About EsperantoInformation about the most widely spoken constructed language in the world
What is Esperanto?
In short, Esperanto is a constructed language, that is a language artificially created rather than created naturally through use, published in 1887 by a polish opthalmologist, Lejzer Ludwik (L.L.) Zamenhof.
L.L. Zamenhof originally intended for Esperanto to be a global second language for everyone. With that goal in mind, he strove to create a language that could be easily learned and complemented existing linguistic knowledge of its users. As a result, Esperanto shares many features of Indo-European languages such as Spanish, German, French, English, Italian, Russian, and Turkish to name a few. L.L. Zamenhof hoped that through breaking down language barriers with a shared common tongue, it would foster better communication and appreciation between peoples.
In modernity, Esperanto is the most successful constructed international auxiliary language, and the only such language with a sizeable population of native speakers. While it fell short of being the most widely spoken second language of everyone, it is spoken globaly, with communities of Esperanto speakers (Esperantists) located on every continent. Through these Esperanto communities, the langauge has evolved and formed a multi-faceted and diverse culture.
The Esperanto Flag
Esperanto is at its core a constructed language. A constructed language is a language is a language that has been consciously created by an individual or group. Esperanto is not the only constructed language, although it is the most widely known and spoken. The grammar, phonology, and vocabulary of a constructed language may be derived from one or more natural languages or created from scratch. There is a vast community of individuals who create constructed languages. Here are a few links to a few of the outlets and projects of the “conlang” community:
Why learn Esperanto?
The perfect language to learn more about linguistics: Esperanto’s grammar is completely regular – but that doesn’t mean that it has its own peculiarities and unique features. Esperanto takes both vocabulary and grammar from many Indo-European languages, chiefly Romance, Germanic, and Slavic branches. If you learn Esperanto, you can familiarize yourself with a more simplistic overview of vocabulary and grammar before you embark on a different journey. If you’ve studied Spanish, French, or Portuguese, you’ve likely run into a myriad of irregular participles and different conjugation tables depending on the verb class. Esperanto has participles that are regular and only one conjugation type. German, Russian, and Latin have cases and a markedly different word order. Esperanto has two cases and a very free word order. These examples alone demonstrate that Esperanto is a perfect way to ease yourself into a language with different features and learn more about the linguistics behind WHY certain things are the way they are in other languages.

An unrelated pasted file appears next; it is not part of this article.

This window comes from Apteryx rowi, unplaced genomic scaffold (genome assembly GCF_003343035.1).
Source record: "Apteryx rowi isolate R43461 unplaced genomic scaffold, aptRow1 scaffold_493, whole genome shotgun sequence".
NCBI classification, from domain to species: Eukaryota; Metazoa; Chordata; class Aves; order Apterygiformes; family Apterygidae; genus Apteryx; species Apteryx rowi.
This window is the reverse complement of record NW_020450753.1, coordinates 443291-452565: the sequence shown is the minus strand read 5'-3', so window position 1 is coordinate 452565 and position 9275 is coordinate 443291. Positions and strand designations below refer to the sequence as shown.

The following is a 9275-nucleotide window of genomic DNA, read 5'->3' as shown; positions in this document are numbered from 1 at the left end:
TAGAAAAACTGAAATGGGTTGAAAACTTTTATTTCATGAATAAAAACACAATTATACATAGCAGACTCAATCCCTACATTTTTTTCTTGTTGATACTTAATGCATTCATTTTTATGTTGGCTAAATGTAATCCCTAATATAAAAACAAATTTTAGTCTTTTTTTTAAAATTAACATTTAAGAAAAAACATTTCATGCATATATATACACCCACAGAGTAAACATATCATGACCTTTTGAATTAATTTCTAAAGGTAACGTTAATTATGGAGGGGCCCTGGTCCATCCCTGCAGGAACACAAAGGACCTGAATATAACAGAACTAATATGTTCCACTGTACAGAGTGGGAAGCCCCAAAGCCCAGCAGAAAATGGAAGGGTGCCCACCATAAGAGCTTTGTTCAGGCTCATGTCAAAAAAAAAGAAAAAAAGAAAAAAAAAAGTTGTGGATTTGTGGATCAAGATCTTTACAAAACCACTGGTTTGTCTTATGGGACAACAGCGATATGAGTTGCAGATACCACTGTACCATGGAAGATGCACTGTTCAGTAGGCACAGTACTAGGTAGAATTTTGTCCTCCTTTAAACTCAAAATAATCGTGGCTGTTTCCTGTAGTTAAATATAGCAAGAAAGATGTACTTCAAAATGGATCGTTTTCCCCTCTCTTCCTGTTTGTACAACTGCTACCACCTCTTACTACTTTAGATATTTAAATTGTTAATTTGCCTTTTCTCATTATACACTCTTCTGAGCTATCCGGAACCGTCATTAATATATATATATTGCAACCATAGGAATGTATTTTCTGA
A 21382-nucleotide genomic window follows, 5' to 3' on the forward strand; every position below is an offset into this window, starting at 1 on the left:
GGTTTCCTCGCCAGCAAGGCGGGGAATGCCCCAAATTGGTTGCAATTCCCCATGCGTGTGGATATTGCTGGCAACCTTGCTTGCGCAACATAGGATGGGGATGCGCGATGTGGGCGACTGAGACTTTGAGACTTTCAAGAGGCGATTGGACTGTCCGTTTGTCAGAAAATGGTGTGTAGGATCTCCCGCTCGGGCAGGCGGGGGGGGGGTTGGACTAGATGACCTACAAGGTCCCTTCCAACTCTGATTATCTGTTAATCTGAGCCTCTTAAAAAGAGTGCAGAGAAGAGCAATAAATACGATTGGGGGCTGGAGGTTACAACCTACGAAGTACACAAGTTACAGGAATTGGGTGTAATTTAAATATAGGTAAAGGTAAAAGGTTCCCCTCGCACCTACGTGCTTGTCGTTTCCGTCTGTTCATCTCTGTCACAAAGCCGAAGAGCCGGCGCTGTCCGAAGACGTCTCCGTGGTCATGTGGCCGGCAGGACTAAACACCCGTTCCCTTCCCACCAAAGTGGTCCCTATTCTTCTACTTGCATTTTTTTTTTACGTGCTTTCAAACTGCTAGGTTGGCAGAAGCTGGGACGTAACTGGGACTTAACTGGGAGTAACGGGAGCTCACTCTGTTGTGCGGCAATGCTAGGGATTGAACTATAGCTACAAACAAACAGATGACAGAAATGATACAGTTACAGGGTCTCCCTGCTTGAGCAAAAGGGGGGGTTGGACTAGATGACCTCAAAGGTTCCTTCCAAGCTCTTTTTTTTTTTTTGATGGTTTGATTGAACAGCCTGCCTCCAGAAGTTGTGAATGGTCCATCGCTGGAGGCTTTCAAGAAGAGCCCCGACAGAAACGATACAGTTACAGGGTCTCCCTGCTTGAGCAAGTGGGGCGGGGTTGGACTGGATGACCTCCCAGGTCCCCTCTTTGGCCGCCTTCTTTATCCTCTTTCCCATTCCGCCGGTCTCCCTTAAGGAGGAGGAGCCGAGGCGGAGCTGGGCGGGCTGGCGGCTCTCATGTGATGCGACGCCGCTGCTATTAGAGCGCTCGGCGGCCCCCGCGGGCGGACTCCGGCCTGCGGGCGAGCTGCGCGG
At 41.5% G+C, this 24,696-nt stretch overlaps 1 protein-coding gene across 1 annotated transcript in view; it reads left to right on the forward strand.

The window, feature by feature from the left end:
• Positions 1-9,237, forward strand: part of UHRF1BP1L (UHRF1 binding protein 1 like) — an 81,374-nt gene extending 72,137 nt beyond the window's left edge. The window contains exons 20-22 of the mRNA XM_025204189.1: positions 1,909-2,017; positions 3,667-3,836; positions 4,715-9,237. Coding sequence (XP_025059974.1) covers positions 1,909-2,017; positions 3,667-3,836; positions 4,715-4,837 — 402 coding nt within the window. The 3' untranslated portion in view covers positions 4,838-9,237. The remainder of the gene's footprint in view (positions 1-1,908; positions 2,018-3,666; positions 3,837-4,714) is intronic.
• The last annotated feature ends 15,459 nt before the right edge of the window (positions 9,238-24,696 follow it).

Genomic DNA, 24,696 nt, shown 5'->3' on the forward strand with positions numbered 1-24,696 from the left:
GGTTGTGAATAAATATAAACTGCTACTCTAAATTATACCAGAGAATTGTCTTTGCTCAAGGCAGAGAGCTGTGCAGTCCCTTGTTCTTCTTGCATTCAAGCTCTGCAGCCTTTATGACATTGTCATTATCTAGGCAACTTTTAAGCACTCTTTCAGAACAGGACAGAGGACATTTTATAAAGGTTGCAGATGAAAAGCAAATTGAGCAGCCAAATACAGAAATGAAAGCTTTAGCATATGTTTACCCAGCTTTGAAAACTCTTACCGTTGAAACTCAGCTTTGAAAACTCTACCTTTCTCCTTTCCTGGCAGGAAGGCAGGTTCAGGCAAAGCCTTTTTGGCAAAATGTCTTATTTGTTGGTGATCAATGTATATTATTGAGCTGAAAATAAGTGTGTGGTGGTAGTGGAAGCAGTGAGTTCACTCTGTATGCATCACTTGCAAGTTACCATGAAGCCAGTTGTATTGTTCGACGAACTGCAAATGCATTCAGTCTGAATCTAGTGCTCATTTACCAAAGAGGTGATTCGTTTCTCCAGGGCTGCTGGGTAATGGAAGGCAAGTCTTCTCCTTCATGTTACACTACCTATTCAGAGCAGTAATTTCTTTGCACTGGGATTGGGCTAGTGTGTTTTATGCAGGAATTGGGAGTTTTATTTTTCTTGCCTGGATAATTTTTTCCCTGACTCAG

An engaging and diverse community: There is a large and active online community, and many active “in-person” communities spread out all over the world (on every continent — even Antarctica!). Generally, Esperantists aren’t just interested in Esperanto, they’re language enthusiasts who enjoy sharing their journeys and hearing about others’ journeys and experiences. These communities love to work together and meet regularly
If you’re interested in linguistics and other languages and/or speaking with a diverse group of peoples, Esperanto is a perfect language to learn and community to join.
Esperanto’s Ease of Use
Esperanto sets itself apart from other languages in that it was created to be simple to learn and use. Esperanto has a relatively simple grammar, which is also completely regular (there are no exceptions). There are no irregular past tenses, no irregular plurals, no irregularly used prepositions, and a logical syntax. Additionally, the pronunciation was made to be easy, and the writing system is completely phonetic. Esperanto has a completely regular way of deriving new words from basic words. Hundreds of English affixes can be expressed with just a few dozen unambiguous Esperanto ones.
Where to Start and How Can Radaro Help?
There are many resources online for a self-study of Esperanto. We have some helpful resources linked on our “resources” page. If you’re an absolute beginner, we recommend you start with the one page handy-dandy Esperanto sheet for a broad overview of grammar. If there are resources that you found helpful to learn the language, or resources that you want to see added to our website, please don’t hesitate to contact us (email@example.com).
Furthermore, our Radaro Reports are meant to serve as helpful tools to learn more about Esperanto, both the language and the community. Don’t hesitate to send us your translations, or reach out if there is something you would like to write in Esperanto — we’d be glad to help! We also have a # on our social media accounts, (#EsperantoGramatiko) which are aimed at delivering bite-sized pieces of Esperanto grammar lessons in a graphic (for example, the image below!).